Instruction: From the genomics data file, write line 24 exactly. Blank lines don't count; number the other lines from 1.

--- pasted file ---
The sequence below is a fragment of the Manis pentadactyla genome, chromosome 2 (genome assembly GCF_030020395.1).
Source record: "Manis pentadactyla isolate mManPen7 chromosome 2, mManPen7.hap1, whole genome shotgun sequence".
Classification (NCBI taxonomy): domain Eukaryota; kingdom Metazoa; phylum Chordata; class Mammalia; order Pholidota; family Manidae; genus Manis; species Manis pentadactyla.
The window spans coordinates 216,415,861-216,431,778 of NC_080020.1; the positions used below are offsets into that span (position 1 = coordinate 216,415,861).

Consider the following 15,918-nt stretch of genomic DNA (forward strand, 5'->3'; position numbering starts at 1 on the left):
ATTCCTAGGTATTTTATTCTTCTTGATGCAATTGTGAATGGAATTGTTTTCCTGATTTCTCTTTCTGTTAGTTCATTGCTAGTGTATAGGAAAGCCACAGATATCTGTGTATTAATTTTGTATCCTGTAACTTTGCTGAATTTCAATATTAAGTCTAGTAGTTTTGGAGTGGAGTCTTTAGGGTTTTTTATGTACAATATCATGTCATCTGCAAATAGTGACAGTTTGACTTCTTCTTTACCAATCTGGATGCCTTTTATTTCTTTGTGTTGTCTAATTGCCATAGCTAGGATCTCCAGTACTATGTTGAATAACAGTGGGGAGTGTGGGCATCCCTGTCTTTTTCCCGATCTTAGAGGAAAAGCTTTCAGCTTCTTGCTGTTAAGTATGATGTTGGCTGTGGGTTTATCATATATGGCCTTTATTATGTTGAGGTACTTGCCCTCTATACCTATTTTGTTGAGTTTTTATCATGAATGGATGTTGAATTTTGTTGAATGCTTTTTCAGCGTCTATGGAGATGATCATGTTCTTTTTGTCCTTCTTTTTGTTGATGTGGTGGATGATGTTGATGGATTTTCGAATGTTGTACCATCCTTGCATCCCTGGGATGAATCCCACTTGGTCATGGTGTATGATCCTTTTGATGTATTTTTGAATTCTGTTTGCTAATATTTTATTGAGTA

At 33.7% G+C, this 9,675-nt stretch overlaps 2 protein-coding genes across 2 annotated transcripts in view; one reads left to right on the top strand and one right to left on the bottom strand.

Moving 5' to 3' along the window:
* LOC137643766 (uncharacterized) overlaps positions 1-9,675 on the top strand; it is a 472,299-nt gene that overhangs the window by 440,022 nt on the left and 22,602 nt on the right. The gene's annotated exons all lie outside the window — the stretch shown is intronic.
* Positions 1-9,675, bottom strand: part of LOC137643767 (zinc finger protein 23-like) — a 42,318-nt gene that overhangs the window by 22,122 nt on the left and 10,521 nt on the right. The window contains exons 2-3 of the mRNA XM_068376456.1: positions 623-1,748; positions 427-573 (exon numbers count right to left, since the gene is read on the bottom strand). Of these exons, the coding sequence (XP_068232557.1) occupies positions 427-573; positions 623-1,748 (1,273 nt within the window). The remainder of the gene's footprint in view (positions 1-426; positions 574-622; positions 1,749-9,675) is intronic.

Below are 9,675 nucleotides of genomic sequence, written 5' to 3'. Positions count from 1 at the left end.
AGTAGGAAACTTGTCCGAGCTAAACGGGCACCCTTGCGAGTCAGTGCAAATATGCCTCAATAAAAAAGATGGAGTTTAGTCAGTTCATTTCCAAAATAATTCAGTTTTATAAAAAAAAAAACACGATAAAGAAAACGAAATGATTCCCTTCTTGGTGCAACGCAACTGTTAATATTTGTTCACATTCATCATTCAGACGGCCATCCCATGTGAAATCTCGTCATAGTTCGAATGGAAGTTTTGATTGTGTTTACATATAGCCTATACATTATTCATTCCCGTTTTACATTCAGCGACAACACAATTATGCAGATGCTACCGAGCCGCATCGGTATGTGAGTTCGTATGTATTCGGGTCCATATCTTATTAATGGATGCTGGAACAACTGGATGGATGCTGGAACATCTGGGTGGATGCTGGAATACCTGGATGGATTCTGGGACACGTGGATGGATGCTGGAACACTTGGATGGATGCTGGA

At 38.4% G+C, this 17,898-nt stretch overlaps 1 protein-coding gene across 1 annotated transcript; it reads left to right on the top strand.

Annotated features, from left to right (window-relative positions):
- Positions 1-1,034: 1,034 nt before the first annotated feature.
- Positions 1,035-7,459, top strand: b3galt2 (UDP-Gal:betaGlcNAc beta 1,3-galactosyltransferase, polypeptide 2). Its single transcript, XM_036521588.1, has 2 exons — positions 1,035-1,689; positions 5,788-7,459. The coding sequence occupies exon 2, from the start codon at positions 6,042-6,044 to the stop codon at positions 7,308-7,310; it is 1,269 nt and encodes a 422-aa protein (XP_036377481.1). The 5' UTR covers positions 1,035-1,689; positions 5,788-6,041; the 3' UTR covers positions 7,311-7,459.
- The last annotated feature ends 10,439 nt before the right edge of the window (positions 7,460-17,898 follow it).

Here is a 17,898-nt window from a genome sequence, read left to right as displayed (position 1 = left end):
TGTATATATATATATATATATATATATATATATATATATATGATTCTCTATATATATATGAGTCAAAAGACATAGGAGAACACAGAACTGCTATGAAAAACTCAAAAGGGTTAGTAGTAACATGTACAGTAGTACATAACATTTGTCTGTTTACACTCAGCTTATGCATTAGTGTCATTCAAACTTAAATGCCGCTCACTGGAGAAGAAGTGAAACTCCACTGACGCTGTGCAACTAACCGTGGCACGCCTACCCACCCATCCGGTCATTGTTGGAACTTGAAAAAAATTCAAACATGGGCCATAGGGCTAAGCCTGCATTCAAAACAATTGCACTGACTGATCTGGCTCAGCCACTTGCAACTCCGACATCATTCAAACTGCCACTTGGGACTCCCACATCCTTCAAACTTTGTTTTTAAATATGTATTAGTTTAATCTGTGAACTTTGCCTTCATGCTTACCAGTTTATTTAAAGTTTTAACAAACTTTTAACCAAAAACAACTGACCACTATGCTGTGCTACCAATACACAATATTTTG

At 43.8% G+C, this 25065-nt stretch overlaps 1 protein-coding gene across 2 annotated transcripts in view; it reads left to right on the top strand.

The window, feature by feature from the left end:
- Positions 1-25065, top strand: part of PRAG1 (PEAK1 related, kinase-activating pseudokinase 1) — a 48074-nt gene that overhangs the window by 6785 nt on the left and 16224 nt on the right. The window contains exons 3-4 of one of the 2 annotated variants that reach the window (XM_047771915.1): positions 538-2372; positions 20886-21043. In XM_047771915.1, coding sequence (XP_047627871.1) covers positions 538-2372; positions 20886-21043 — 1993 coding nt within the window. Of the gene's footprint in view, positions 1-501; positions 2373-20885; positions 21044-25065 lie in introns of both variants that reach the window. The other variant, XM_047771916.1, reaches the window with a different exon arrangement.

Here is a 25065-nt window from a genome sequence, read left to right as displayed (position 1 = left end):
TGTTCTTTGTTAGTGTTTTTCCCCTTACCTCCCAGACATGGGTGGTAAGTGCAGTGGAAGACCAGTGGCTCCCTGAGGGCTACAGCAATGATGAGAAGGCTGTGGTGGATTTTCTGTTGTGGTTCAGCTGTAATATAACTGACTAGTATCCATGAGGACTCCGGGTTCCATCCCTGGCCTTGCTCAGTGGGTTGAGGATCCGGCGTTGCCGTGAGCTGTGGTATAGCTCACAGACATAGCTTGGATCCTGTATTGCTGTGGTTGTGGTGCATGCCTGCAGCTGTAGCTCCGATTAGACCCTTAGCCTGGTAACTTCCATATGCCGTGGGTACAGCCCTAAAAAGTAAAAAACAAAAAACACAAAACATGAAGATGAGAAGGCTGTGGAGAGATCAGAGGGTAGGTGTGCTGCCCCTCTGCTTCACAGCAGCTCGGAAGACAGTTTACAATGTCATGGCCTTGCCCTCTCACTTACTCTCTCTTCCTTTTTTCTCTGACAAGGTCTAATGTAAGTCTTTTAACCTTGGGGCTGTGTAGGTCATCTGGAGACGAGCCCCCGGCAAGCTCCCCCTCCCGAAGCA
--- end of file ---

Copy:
TGTTCTTTGTTAGTGTTTTTCCCCTTACCTCCCAGACATGGGTGGTAAGTGCAGTGGAAGACCAGTGGCTCCCTGAGGGCTACAGCAATGATGAGAAGGCTGTGGTGGATTTTCTGTTGTGGTTCAGCTGTAATATAACTGACTAGTATCCATGAGGACTCCGGGTTCCATCCCTGGCCTTGCTCAGTGGGTTGAGGATCCGGCGTTGCCGTGAGCTGTGGTATAGCTCACAGACATAGCTTGGATCCTGTATTGCTGTGGTTGTGGTGCATGCCTGCAGCTGTAGCTCCGATTAGACCCTTAGCCTGGTAACTTCCATATGCCGTGGGTACAGCCCTAAAAAGTAAAAAACAAAAAACACAAAACATGAAGATGAGAAGGCTGTGGAGAGATCAGAGGGTAGGTGTGCTGCCCCTCTGCTTCACAGCAGCTCGGAAGACAGTTTACAATGTCATGGCCTTGCCCTCTCACTTACTCTCTCTTCCTTTTTTCTCTGACAAGGTCTAATGTAAGTCTTTTAACCTTGGGGCTGTGTAGGTCATCTGGAGACGAGCCCCCGGCAAGCTCCCCCTCCCGAAGCA